How can providers align schedules with patients to keep them returning for preventive care?

By Rick Halton, VP Product & Marketing, Lumeon • Article originally published at MedCityNews.com

Engaging with providers today – even for things like making an appointment – can be cumbersome, and as a result, patients are only likely to engage when they absolutely must.

With an industry-wide shift to value-based care models, where both healthcare organizations and patients benefit from more frequent visits to ultimately improve health outcomes, it becomes even more important to make it easy for patients to return for continued care. Therefore, in an effort to keep patients returning for regular, preventative care, more healthcare organizations are identifying new ways to proactively engage patients and serve up an experience that’s most convenient for them.

Making the scheduling process easier

The first way that healthcare organizations can encourage patients to return is to transform how they schedule their appointments – converting a tedious, time-consuming process to one that’s quick, simple and painless. Amber Parkinson, Director of Patient Access at Adventist Health System, shared that “a number of our patients – or consumers, rather – have expressed a desire to use an online scheduling platform because it can be accessed at their convenience. The 9 a.m. to 5 p.m., Monday – Friday call center schedule doesn’t always work with their busy schedules, and they want to be able to schedule their appointments on their time.”

Not only are healthcare organizations looking to implement scheduling systems that adapt to patients’ daily lives, but they also want to remove any potential obstacles in the patient’s booking process by making it as seamless as possible.
For instance, Jerome Garrett — Director of Access for Ascension Medical Group in the Wisconsin market — explained that the organization’s online scheduling strategy is designed to meet patients where they are.

“Seventy-seven percent of our patients go online to do a search before booking an appointment,” he said. “Our goal is to connect with them during that process and point them to our online scheduling service so that they can make an appointment that works for them, right then and there. Our promise is to deliver personalized and compassionate care and an excellent patient experience. So when we provide same day access, when and where our patients need it, we’re delivering on our promise to our patients.”

It’s also important for healthcare organizations to be engaging with patients proactively in order to get them to come in for certain types of care, rather than wait for the patient to decide when and where they’d like to receive a particular service – and potentially go elsewhere.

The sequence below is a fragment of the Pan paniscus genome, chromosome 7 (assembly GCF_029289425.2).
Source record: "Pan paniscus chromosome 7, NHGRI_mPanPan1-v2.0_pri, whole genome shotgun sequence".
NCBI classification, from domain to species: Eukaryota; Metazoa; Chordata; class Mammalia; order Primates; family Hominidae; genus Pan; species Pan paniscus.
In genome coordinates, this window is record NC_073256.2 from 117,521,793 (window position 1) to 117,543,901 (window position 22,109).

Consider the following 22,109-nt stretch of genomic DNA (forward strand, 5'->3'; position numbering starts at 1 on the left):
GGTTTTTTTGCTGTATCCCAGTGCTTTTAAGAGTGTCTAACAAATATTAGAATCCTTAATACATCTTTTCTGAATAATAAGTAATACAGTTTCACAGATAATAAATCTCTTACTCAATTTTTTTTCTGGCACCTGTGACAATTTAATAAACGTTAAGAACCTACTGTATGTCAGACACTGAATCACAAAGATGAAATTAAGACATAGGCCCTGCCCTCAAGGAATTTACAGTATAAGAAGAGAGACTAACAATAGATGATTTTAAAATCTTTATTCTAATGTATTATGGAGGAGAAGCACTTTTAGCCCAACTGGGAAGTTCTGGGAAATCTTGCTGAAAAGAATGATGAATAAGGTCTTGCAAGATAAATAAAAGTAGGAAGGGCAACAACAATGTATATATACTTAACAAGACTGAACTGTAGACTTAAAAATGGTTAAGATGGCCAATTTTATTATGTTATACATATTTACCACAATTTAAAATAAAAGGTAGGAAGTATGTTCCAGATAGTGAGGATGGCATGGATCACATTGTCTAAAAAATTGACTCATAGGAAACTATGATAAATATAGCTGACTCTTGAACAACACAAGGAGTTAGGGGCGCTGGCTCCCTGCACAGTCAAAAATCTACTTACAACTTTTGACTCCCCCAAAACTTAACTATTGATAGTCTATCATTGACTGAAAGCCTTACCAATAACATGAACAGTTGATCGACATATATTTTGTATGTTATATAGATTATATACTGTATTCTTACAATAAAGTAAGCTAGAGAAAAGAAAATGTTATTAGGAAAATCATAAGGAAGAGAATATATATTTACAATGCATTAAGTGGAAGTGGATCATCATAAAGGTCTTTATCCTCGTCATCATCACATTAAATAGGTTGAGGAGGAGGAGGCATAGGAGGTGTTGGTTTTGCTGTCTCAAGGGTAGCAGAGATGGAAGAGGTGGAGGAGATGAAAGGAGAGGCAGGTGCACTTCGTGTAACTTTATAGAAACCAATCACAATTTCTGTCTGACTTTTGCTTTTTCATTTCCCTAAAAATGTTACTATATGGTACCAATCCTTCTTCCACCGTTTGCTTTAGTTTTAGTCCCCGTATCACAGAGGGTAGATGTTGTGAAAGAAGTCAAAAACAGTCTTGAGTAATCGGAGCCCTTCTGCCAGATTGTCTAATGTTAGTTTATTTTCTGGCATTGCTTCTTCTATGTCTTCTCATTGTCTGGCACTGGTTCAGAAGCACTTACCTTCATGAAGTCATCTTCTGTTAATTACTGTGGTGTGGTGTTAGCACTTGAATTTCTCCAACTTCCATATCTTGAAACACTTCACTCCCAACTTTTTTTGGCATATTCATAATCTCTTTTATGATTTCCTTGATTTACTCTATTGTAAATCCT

“We are trying to be more proactive in engaging patients and more intentional about planning ahead,” said Garrett. “For example, if someone comes in for their annual physical, we are aiming to preemptively schedule their annual for the next year during that same visit.”

Looking at all the information available about a patient’s health is another way organizations can plan ahead and get patients scheduled for visits down the road – which leads to better preventative care in the long term.

The Director of Patient Access within a major Illinois-based health system explained that the schedulers at one of its hospitals will use pieces of information they receive, such as orders sent to them from physicians, to proactively encourage patients to schedule other appointments.

“Based on information like age and gender, for instance, we can ask patients who reach out to schedule a visit if they’d like to schedule other relevant services, like mammograms or colonoscopies.”

By planning ahead and getting patients to engage proactively and consistently with their care, organizations stand to see more success in their transition to value-based care models.

Brent Bowman, Vice President of Strategy of Patient Experience and Expansion Markets for Kaiser Permanente Colorado, noted “we give great ‘sick’ care, but a model of ‘keeping people healthy’ versus just treating them when they’re sick works best when we can engage with patients in a way that’s proactive and not simply responsive to acute care needs.”

The goals of a value-based care model can best be met with proactive engagement when the group is managing chronic care before it becomes an acute care situation.

“Failing to take this proactive approach undermines the fundamentals of a value-based model.”

As the experiences of these healthcare organizations have shown, a key strategy for catering to consumerized patient expectations is creating engagements that are proactive, convenient and, essentially, make it as easy as possible for the patient to return for continued care.

 

How can providers align schedules with patients to keep them returning for preventive care?